The exodus happened after The Church of Norway enabled a new online option Aug. 12 that allows citizen to join and leave the church electronically.
More than 10,000 people deregistered within 24 hours of the site's launch, and within four days, more than 15,000 had left, the Independent reported.
"The number of withdrawals must be seen in relation to the large number of members of the Norwegian Church," Helga Haugland Byfuglien, head of the Norwegian Bishops' Conference, said in a statement on the church's website. "We have great respect for individual choice."
About 1,200 new members joined online in the same time period.
"No one who doesn't wish to be a member of the Church of Norway should be registered as a member," said Kristin Gunleiksrud Raaum, leader of the church's national council. "I'm very happy that almost 1,300 chose to join in August."
The electronic offering was put in place as a way for the church to get its "records in shape and offer an easy way for people to sign up," the Independent reported.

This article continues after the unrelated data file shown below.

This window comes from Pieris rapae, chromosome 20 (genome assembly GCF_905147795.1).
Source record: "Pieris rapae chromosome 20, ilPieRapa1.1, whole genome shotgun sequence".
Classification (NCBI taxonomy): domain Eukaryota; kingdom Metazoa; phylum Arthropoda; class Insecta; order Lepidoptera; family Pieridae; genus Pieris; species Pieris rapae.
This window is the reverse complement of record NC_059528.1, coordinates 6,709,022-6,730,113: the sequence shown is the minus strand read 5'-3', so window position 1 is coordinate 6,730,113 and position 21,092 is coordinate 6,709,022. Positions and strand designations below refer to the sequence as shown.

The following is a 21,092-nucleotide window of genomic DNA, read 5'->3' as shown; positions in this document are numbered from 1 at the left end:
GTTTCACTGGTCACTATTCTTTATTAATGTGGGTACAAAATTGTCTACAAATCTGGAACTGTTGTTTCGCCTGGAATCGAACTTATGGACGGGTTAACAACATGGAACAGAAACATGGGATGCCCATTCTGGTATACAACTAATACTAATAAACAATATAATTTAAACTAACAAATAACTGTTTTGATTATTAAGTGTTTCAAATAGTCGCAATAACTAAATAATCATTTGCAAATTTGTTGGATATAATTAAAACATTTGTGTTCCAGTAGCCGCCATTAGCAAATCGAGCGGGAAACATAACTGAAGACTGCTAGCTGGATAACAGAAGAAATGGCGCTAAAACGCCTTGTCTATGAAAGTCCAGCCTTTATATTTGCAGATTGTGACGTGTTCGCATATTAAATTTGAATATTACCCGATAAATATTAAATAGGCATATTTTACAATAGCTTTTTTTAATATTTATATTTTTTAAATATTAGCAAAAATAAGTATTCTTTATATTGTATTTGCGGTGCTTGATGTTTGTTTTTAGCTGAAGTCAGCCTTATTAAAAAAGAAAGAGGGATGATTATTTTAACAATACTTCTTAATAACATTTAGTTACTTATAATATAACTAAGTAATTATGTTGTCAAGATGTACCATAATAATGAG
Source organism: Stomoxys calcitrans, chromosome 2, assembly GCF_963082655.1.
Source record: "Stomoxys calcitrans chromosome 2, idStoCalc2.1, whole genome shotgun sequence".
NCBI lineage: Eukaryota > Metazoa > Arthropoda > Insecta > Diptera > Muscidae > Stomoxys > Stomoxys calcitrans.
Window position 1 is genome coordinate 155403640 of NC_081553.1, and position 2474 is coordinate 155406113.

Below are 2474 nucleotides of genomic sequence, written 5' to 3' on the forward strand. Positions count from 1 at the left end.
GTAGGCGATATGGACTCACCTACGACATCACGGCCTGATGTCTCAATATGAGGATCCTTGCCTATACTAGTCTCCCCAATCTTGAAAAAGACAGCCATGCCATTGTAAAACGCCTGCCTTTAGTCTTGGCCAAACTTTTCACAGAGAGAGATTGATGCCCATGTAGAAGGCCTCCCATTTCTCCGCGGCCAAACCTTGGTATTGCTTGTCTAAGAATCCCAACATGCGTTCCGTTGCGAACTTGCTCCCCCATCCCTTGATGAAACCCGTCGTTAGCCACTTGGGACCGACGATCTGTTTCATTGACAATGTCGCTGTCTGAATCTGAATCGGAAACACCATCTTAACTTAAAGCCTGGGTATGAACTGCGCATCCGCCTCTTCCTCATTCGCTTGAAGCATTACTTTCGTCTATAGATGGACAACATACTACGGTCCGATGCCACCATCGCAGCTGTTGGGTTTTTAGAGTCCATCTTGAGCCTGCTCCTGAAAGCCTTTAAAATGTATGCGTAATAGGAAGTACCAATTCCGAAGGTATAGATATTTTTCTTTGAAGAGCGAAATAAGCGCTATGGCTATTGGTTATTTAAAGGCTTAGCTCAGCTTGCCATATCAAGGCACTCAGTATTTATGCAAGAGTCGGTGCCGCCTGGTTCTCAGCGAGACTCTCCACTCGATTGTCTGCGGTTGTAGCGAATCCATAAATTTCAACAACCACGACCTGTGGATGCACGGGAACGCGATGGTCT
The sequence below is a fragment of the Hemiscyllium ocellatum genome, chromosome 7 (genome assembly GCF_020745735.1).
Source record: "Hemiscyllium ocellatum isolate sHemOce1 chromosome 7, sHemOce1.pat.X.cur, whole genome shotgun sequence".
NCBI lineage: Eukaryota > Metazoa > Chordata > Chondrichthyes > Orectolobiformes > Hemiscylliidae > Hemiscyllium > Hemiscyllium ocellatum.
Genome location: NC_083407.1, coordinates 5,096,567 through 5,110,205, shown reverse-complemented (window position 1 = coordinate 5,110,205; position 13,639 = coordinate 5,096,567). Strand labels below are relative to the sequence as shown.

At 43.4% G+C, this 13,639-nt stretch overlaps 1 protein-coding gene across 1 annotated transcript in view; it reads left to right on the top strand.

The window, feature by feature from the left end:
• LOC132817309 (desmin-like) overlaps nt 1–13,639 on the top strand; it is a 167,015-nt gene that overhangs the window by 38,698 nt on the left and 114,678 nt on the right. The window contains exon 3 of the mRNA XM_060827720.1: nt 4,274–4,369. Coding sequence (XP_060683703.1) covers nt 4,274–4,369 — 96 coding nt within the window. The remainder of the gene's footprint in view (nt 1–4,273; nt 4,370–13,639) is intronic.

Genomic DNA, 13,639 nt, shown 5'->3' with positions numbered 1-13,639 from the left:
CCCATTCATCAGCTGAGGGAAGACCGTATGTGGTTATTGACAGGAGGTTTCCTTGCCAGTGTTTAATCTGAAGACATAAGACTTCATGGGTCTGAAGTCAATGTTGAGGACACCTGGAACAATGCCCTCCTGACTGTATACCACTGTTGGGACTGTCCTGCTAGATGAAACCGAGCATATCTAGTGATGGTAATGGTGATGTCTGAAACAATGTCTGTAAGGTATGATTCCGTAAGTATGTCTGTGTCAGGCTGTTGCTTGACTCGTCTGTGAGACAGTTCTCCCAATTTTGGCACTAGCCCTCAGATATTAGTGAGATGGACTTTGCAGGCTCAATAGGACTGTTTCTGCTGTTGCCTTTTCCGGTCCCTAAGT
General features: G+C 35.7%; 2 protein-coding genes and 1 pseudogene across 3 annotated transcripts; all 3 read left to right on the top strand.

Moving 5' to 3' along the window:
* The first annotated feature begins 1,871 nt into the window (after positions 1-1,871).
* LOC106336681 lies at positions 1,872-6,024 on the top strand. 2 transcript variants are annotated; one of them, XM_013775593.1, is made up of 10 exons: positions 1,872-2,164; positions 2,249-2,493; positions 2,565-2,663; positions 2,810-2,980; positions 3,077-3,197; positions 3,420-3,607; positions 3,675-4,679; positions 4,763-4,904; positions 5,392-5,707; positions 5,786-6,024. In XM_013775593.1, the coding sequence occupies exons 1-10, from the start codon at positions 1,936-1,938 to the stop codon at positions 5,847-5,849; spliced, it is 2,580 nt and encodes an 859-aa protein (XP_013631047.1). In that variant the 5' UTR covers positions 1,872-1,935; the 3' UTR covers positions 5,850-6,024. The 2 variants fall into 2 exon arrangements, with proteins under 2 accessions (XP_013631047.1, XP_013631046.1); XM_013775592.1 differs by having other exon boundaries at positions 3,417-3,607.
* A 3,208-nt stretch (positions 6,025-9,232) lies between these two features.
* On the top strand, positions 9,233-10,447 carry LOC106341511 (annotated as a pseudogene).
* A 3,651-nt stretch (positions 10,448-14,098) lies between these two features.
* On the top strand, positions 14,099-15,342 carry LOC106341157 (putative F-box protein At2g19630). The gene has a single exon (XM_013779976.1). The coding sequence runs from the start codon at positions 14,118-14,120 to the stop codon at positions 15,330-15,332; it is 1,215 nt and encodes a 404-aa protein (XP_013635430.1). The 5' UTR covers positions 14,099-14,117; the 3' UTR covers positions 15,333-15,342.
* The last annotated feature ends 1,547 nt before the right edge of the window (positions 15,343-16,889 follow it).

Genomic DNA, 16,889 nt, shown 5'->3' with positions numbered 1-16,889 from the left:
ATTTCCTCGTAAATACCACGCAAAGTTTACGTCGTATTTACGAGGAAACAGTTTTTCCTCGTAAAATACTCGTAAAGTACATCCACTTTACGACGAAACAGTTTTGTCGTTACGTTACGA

"We will continue to have a broad and open national church. But no one should be a member of a religious community against their will, and therefore I am glad that this self-solution is in place," Raaum said. "Those who mistakenly listed as a member of the Norwegian Church or who do not wish to be members can now easily change their status, and it will give us a more accurate registry."
About 73 percent of the population counted as members of the Church of Norway in 2015, according to the AP, but a significant portion of those people may have been among those who deregistered this year.
The AP reported that the country is among the most secular countries in the world, and a recent survey of 4,000 Norwegians showed this year that non-believers outnumber religious people with 39 percent saying they didn't belive in God, 37 percent saying they did and an additional 23 percent of respondents saying they did not know, The Local reported.
Norway, which previously required at least half of all government ministers to be members of the Church, did away with the Evangelical Lutheran religion as the official state religion in 2012, but the country maintains a constitution built upon "Christian and humanistic heritage," and the king is required to be Lutheran.